Harvey Milk was a controversial figure. He was also a humanitarian and an ambassador of hope. He was an activist, a politician, and an icon. His legacy affects us all.

As a child growing up in rural Idaho, Harvey spent his time propelling marbles with one or the other powerful forefinger. When he wasn’t engaged in this timeless pursuit, he played local games such as ‘Stringy-pig-egg-string’ and ‘Tie your momma to a pig’. Occasionally however he would drape himself like a bony rug across the colonial facade that fronted his grandfather’s rustic pile. It was here that his history-making discovery was made. Gazing at the imposing panorama that presented itself to his eye, he suddenly noticed an unusual and unexpected thing happening just south of his Grandfather’s favourite cow, Mrs Lee. From out of Mrs Lee’s meaty underlumps issued a brilliant white sap. ‘Maw’ he yelled ‘sump’n’s comin’ outta Mrs Lee’s danglers’. Maw ran outside and screamed. Paw ran outside and spat. Grampaw ran outside, ran inside, then ran back outside again. By this stage Harvey had scooped some of Mrs Lee’s unanticipated dewdrops into an improvised goblet and was tasting them, tentatively. From this day forth he was a pariah wherever he went. But, just as it is to Eve’s unpopular gustatory experiment with the Edenic Granny Smith that we owe our knowledge of good and evil, so it is to Harvey that we are indebted for our knowledge of that pale duke of beverages to which he gave his surname.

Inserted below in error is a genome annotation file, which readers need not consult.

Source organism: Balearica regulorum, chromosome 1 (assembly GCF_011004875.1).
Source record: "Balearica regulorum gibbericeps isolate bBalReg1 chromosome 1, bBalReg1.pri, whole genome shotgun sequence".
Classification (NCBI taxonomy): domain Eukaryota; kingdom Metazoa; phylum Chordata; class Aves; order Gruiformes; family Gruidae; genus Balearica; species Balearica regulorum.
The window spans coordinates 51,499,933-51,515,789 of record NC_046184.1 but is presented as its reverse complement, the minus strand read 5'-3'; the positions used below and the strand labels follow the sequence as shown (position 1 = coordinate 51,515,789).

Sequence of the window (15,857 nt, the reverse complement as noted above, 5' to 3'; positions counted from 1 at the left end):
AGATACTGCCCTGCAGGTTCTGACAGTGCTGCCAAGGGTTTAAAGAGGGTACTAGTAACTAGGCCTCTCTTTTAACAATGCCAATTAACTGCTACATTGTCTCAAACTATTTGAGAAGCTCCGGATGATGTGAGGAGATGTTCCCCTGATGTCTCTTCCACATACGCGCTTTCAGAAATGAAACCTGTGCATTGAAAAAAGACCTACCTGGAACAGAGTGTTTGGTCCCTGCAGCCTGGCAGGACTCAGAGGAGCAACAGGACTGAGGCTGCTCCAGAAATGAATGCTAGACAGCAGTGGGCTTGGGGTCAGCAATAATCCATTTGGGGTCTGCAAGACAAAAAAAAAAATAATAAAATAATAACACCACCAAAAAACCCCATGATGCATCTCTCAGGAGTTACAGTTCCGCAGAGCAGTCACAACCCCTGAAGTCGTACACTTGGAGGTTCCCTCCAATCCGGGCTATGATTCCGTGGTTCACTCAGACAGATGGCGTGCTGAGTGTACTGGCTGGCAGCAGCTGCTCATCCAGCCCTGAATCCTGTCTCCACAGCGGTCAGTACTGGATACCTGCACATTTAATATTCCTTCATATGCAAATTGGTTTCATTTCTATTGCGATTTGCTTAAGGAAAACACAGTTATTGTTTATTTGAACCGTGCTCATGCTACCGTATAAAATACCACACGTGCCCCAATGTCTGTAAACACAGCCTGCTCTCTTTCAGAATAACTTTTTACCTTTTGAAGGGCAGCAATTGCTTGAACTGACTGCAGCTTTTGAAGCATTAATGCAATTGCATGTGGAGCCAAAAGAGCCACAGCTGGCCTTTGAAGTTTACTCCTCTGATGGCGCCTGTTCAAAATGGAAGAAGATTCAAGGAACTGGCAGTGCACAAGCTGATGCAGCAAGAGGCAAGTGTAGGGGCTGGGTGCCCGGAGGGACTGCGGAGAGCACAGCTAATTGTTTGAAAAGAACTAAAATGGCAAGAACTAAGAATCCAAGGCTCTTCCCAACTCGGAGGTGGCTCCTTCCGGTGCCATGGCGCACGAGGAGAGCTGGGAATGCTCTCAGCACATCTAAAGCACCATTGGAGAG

Harvey sported his milk moustache with pride. Few understood what it was or what it meant, and those who did were either scandalised or compelled to sport their own. He invented and patented a kind of mechanical glass snood for extracting milk from cows’ udders that he named ‘The Suckle-Master’, and soon dairy farms were springing up all over America. But it couldn’t last. It was only a matter of time before the cordial faction was busting in on the milk crowd, pushing them around and getting all up in their faces. Cynical politicians and demented religious types were quick to capitalise on the outrage, as is their wont, and passed harsh, wankerish laws.

This film is an inspiration to anyone who ever enjoyed a cool glass of cowjuice on a summer evening, or wanted to do so, but was too afraid. After seeing ‘Milk’ I immediately went out and quaffed a quart of fresh, creamy milk. Let me tell you friends, it was delicious. There are some who would say I am an impressionable innocent who has been brainwashed by a piece of immoral propaganda. They are subnormal clown-folk, and to them I say: milk was Harvey’s gift to the world. His work for gay rights was good too. So take your cordial and your moralising, ye bigots, and flee the dairy. The cows are coming and their righteous hooves shall trample you like the used Suckle-Masters you indisputably are.


3 Responses to “Milk”

  1. Banjo Fett Says:

    Say, that reminds me, I was thinking of starting a Stringy-Pig-Egg-String league. Anyone interested?

    I’m tempted to write a sequel to Milk.

    Called ‘Yoghurt’.

  2. johnlebaptiste Says:

    Sure. I’ll bring the stringy pig, you bring the egg string.

    Bring on the sequel. Harvey could have a yoghurt-loving cleric as his sidekick. Tagline: It’s Mullah-time.

  3. Banjo Fett Says:

    Yes, it could be quite a ‘cultured’ piece on the ‘whey’ people resolve ‘trifling’ matters that ‘strain’ their relationships, like running out of hair ‘mousse’.

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